Government Doesn’t Have To Give Out Money To Prop Up Clean Energy


In a PriceWaterhouse Coopers’ note the company implies that the government can spur private investment in clean tech companies by providing tax credits:

Sectors granted long-term tax credit extensions in October 2008 also attracted the most VC investment. VC investment in solar nearly doubled, and investment in batteries (fuel cells) rose by about 22%; both solar and fuel cell sectors got 8-year extensions. Geothermal, which drew increased VC investment, likewise received an 8-year ITC extension (and greater leased acreage of federal geothermal property). By comparison, VC investment in wind (with a two-year extension) fell about 40% in 2008.

This is important to note, because a big part of government’s answer in the stimulus is for the Department of Energy to write out checks to promising alternative energy companies. Certainly it’s a good idea, as venture capital firms are scrambling to get cash, which means they can’t as easily invest in start-ups. However, as we argued (here, here) it’s probably a bad idea to let the government pick out start-ups for funding.

What else is on tap for the clean world in 2009? According to PWC, trouble for some companies and acquisitions:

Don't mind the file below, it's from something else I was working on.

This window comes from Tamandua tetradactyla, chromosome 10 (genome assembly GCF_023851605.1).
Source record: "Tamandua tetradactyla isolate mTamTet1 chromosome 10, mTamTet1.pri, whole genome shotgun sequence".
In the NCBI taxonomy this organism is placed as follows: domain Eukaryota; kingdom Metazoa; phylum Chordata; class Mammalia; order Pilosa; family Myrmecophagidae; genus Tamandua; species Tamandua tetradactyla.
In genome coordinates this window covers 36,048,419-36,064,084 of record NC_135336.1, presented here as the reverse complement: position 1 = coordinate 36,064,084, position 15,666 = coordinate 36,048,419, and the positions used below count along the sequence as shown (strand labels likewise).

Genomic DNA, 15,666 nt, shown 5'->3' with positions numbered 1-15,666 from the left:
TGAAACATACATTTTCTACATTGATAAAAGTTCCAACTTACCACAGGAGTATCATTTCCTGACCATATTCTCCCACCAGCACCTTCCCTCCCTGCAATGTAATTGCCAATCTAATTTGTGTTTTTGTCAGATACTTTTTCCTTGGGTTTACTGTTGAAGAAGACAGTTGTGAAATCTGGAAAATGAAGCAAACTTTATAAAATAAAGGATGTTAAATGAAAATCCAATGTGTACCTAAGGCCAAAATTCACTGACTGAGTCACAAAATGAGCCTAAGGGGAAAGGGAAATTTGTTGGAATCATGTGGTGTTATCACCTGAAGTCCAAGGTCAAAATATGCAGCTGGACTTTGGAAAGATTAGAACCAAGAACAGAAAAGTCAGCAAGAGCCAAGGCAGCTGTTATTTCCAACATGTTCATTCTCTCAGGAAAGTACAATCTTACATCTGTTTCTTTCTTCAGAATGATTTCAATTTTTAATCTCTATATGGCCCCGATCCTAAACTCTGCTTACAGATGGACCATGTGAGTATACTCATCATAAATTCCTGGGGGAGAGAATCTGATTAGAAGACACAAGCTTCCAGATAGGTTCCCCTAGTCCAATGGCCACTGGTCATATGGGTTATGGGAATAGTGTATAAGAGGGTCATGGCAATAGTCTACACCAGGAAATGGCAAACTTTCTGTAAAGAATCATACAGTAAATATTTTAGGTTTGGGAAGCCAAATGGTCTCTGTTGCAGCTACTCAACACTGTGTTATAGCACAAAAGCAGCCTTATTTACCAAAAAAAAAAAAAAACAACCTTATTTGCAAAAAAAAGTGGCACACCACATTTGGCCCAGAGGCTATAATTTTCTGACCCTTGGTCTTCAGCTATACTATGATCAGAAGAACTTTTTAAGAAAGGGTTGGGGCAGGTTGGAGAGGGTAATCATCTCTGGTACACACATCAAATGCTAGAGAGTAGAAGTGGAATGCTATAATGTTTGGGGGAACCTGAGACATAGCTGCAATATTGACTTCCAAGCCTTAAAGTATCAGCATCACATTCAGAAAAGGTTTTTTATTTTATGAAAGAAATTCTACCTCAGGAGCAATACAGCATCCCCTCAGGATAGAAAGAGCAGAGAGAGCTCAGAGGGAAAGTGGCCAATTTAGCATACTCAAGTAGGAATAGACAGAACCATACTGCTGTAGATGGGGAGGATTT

Q: Which cleantech sectors have been hurt most by the collapse of the debt and equity markets? Clearly, companies in sectors with capital- intensive business models. Those looking to raise large expansion rounds of financing and those with long-time horizons to break- even operations will have difficulty raising additional capital, leading them to alternative financing sources like the DOE. One emerging trend is a shift by capital intensive cleantech businesses to a licensing model.

Q: What trends are expected in 2009? Stock market declines, the recession and restricted capital will lower cleantech company valuations in 2009. This may spur M&A activity by well-funded companies with strategic interests in clean technologies. Investors are likely to favour more capital- efficient investments, such as energy efficiency technologies.

Q: In terms of VC fund raising, what kind of potential investment overhang exists? Although VC fundraising dropped significantly in Q4 2008, limited partners still have substantial cash to invest, albeit less than a year ago. Even if 2009 fundraising continues slowly, annual 2009 fundraising may still be on the order of $20 billion. Capital efficient investments are likely to have better access to this capital; however, there are always opportunities for companies with the next big ideas. With deepening concerns over greenhouse gas emissions, one such area may be carbon capture and storage.